Roberto Pardolesi

Uneasy Complements: Public and Private Enforcement of Competition Law

  • Abstract

Informations and abstract

Keywords: antitrust, public-private enforcement, competition policy, tort law, K 13, K 21; K 41, K 42.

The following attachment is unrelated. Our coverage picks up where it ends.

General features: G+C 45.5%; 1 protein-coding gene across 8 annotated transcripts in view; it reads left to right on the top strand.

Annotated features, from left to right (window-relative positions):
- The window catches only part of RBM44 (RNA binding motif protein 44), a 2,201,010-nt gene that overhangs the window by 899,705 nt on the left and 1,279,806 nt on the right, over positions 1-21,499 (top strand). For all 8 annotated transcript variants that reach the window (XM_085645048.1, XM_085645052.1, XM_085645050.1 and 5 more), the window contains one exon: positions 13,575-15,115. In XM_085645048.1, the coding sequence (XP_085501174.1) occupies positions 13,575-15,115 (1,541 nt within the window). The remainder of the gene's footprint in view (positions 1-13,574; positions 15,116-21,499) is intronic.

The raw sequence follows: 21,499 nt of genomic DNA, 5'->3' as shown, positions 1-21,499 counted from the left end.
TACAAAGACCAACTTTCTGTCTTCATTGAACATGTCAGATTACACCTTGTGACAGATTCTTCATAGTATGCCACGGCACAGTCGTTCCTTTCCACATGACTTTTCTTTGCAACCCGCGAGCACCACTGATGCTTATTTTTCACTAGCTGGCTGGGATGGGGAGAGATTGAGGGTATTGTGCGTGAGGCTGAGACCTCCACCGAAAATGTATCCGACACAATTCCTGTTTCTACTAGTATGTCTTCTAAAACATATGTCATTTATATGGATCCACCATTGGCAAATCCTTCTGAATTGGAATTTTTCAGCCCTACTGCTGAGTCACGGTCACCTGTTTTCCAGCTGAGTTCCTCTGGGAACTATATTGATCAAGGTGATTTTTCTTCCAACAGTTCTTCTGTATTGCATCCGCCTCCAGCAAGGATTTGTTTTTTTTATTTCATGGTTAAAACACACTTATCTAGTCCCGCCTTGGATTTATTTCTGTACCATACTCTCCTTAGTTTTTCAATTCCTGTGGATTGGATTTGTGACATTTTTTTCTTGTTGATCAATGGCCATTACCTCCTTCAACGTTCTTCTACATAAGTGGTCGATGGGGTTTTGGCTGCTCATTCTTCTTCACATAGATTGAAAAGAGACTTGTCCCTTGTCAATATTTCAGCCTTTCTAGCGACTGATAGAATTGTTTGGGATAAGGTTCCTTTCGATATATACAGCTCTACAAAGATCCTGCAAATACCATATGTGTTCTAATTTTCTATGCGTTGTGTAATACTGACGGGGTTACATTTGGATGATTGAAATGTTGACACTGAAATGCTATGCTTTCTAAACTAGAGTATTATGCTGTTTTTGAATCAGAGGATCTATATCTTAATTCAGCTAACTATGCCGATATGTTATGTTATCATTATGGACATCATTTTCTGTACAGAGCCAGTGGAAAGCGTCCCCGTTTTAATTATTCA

The notion of private enforcement assumes some kind of deviation from the general discipline, in order to incentivize judicial initiatives of private parties. European law does not contemplate any consistent proxy of a specific regime shaped after the goal of promoting private initiatives against breach of competition law. This being the framework, it is to be recognized that, from a legal point of view, the European debate about private enforcement of antitrust law boils down to the produce of an optical distortion, consisting of looking at a (peculiar) case of tort liability through the lens of another discipline. As usually occurs whenever an infringement of a public law, in and of itself susceptible of triggering some sort of administrative or criminal sanction, determines also some loss for an individual, the two trajectories remain conceptually autonomous: a feature that is preserved even where the pre-existence of an administrative ruling influences heavily the practical viability of a private action. Yet, it is obvious that remedies in the context of private litigation also serve the public interest in maintaining effective competition in the market. This circumstance does not mean that tort law, when referred to prejudice provoked by an anticompetitive behaviour, becomes a province of antitrust enforcement. The alternative, then, is not whether there ought to be private redress in addition to public enforcement; the basic question is whether private antitrust damages actions should be encouraged via a more favourable legal framework than the current one. Though somehow controversial, the prevailing analytical approach shows that public enforcement is beneficial, but insufficient, which implies that it needs to be complemented. The aspiration to make the EU right to compensation of antitrust damages more effective could suggest a sectoral strategy, aiming to reshape national rules in so far as they hamper the achievement of the objective of assuring that injured parties be provided the opportunity to effectively exercise that right. This option could be pursued invoking the opportunity to eliminate disparities in the legal regimes and create a level playing field between national jurisdictions as regards both the possibility for private claimants to seek compensation in national proceedings, and the reduction of legal uncertainty. How to get there is problematic. The shortcut of an authoritative intervention, imposing a common frame limited to the antitrust area, lies probably beyond realistic expectations. Accordingly, whether antitrust enforcement will be significantly fueled, in the future, by a more consistent contribution of private suits will depend largely on cultural developments that do not pertain to the antitrust realm.

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